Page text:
Fire and ice: How a ceramic student came to work on Game of ThronesTuesday 29 March 2016
Producing ice sculptures for global TV phenomenon Game of Thrones and working with an internationally renowned artist have been all in a day’s work for Design student Attila Olah. As the sculptor and ceramicist prepares for the final Art and Design Degree Show, he looks back on his time at Hope.
I’d been working for several years at Glacial Art in Liverpool through a Creative Apprenticeship, and was keen to further my qualifications and specialism. I decided to invest in a degree and get more training to help me progress and think more like a designer.
After completing a Design Level 3 course at Liverpool Community College, I was recommended Liverpool Hope for its hands-on approach and practical style of teaching.
One of the strengths of the University is the time tutors dedicate to students, which combined with their vast knowledge and the facilities available, make it a great place to study.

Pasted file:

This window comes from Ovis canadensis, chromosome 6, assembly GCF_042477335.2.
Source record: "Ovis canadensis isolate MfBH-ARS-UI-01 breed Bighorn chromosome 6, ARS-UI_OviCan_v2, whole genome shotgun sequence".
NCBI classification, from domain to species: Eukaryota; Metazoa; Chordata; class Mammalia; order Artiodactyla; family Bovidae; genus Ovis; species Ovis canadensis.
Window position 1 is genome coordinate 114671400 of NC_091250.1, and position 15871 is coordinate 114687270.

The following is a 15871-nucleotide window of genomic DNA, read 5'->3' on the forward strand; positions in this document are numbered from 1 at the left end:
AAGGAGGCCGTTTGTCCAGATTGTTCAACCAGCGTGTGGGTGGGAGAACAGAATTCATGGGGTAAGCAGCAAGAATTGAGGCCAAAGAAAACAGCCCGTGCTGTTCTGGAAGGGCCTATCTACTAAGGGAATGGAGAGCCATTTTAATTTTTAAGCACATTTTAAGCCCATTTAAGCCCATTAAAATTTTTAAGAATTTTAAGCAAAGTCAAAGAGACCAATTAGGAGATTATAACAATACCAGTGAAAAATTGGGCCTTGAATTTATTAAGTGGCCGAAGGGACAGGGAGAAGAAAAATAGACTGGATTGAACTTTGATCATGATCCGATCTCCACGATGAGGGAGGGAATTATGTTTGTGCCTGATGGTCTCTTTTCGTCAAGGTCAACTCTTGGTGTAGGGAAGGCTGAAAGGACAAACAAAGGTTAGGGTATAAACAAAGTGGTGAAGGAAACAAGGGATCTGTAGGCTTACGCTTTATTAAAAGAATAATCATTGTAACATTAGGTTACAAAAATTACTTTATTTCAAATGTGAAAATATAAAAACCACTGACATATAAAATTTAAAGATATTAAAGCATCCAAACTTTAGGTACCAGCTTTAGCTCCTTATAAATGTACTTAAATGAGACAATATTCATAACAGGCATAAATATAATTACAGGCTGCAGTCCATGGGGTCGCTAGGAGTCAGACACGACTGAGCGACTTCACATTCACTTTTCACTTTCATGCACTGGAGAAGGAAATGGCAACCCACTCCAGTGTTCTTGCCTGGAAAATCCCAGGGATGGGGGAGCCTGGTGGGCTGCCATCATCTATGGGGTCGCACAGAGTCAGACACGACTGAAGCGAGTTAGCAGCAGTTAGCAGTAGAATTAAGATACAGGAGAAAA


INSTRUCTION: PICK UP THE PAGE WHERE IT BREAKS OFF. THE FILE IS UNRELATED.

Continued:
In my second year, I applied for a summer placement with ceramicist Claudi Casanovas and was instead offered a year-long apprenticeship opportunity. My tutors supported me and helped me to delay my studies for a year so I could move to Catalonia.
It was an incredible privilege to work with Claudi, he is the absolute archetypal ceramist to me. I spent 12 months living and training in the small town of Olot, where I spent my days working on machinery and mixing clay to produce a series of sculptures that will be on display in 2017.
Throughout my degree I have continued to work at Glacial Art and found my studies have helped improve my ice sculpting skills. I’ve worked on some great projects, including producing a 1.5m high ice sculpture for Game of Thrones. The 'Ice Henge' featured in the Season 4 episode Oathbreakers, which aired in 2014.
We crafted the piece in Liverpool and then used specialist freezer vans to transport it to the set in Ireland. It was an amazing opportunity, and having the chance to watch the film crew in action was like a sneak peek behind the scenes at Hollywood.
However, we were also given an insight into the realities of life on set, spending 18 hours at the shoot monitoring the ice and using fire extinguishers to keep it from melting between takes.
After graduation, I’m looking forward to pursuing my passion for ceramics and sculpture, and working on new designs.